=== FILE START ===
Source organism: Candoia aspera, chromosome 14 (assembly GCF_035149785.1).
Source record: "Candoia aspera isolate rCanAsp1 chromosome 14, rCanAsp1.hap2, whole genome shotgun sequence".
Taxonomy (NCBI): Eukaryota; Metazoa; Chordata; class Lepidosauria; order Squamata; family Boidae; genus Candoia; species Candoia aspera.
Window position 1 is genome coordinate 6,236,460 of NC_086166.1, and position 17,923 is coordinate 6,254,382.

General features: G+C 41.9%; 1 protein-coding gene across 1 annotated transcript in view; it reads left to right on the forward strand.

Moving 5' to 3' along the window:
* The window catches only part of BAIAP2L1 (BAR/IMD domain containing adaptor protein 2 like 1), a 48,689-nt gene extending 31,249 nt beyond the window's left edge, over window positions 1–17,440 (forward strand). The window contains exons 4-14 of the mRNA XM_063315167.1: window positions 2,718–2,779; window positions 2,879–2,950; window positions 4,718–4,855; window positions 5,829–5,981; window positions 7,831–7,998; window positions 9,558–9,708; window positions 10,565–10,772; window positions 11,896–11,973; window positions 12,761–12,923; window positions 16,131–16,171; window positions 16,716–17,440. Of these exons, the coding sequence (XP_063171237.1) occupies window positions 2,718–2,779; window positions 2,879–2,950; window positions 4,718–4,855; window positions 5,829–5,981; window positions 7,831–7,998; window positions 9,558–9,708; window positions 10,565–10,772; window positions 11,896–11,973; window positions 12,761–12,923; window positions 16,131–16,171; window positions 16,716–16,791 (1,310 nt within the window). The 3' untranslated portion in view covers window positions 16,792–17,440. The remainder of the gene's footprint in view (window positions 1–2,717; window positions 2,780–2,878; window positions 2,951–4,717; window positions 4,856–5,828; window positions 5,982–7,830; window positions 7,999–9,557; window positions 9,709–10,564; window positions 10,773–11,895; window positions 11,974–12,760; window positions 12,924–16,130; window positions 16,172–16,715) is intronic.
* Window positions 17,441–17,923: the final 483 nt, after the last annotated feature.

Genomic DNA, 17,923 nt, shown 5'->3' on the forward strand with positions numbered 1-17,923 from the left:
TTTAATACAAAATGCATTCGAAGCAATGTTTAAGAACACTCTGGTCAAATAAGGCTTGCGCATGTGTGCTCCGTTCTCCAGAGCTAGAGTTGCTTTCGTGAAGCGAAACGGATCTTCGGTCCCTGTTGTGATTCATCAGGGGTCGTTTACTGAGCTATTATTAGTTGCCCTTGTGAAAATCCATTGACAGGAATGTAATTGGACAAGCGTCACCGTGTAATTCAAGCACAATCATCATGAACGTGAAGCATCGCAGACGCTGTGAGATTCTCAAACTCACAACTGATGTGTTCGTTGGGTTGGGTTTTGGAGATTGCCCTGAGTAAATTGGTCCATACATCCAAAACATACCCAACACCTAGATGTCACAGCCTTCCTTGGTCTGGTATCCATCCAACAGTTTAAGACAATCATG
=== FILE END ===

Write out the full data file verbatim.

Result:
Source organism: Candoia aspera, chromosome 14 (assembly GCF_035149785.1).
Source record: "Candoia aspera isolate rCanAsp1 chromosome 14, rCanAsp1.hap2, whole genome shotgun sequence".
Taxonomy (NCBI): Eukaryota; Metazoa; Chordata; class Lepidosauria; order Squamata; family Boidae; genus Candoia; species Candoia aspera.
Window position 1 is genome coordinate 6,236,460 of NC_086166.1, and position 17,923 is coordinate 6,254,382.

General features: G+C 41.9%; 1 protein-coding gene across 1 annotated transcript in view; it reads left to right on the forward strand.

Moving 5' to 3' along the window:
* The window catches only part of BAIAP2L1 (BAR/IMD domain containing adaptor protein 2 like 1), a 48,689-nt gene extending 31,249 nt beyond the window's left edge, over window positions 1–17,440 (forward strand). The window contains exons 4-14 of the mRNA XM_063315167.1: window positions 2,718–2,779; window positions 2,879–2,950; window positions 4,718–4,855; window positions 5,829–5,981; window positions 7,831–7,998; window positions 9,558–9,708; window positions 10,565–10,772; window positions 11,896–11,973; window positions 12,761–12,923; window positions 16,131–16,171; window positions 16,716–17,440. Of these exons, the coding sequence (XP_063171237.1) occupies window positions 2,718–2,779; window positions 2,879–2,950; window positions 4,718–4,855; window positions 5,829–5,981; window positions 7,831–7,998; window positions 9,558–9,708; window positions 10,565–10,772; window positions 11,896–11,973; window positions 12,761–12,923; window positions 16,131–16,171; window positions 16,716–16,791 (1,310 nt within the window). The 3' untranslated portion in view covers window positions 16,792–17,440. The remainder of the gene's footprint in view (window positions 1–2,717; window positions 2,780–2,878; window positions 2,951–4,717; window positions 4,856–5,828; window positions 5,982–7,830; window positions 7,999–9,557; window positions 9,709–10,564; window positions 10,773–11,895; window positions 11,974–12,760; window positions 12,924–16,130; window positions 16,172–16,715) is intronic.
* Window positions 17,441–17,923: the final 483 nt, after the last annotated feature.

Genomic DNA, 17,923 nt, shown 5'->3' on the forward strand with positions numbered 1-17,923 from the left:
TTTAATACAAAATGCATTCGAAGCAATGTTTAAGAACACTCTGGTCAAATAAGGCTTGCGCATGTGTGCTCCGTTCTCCAGAGCTAGAGTTGCTTTCGTGAAGCGAAACGGATCTTCGGTCCCTGTTGTGATTCATCAGGGGTCGTTTACTGAGCTATTATTAGTTGCCCTTGTGAAAATCCATTGACAGGAATGTAATTGGACAAGCGTCACCGTGTAATTCAAGCACAATCATCATGAACGTGAAGCATCGCAGACGCTGTGAGATTCTCAAACTCACAACTGATGTGTTCGTTGGGTTGGGTTTTGGAGATTGCCCTGAGTAAATTGGTCCATACATCCAAAACATACCCAACACCTAGATGTCACAGCCTTCCTTGGTCTGGTATCCATCCAACAGTTTAAGACAATCATG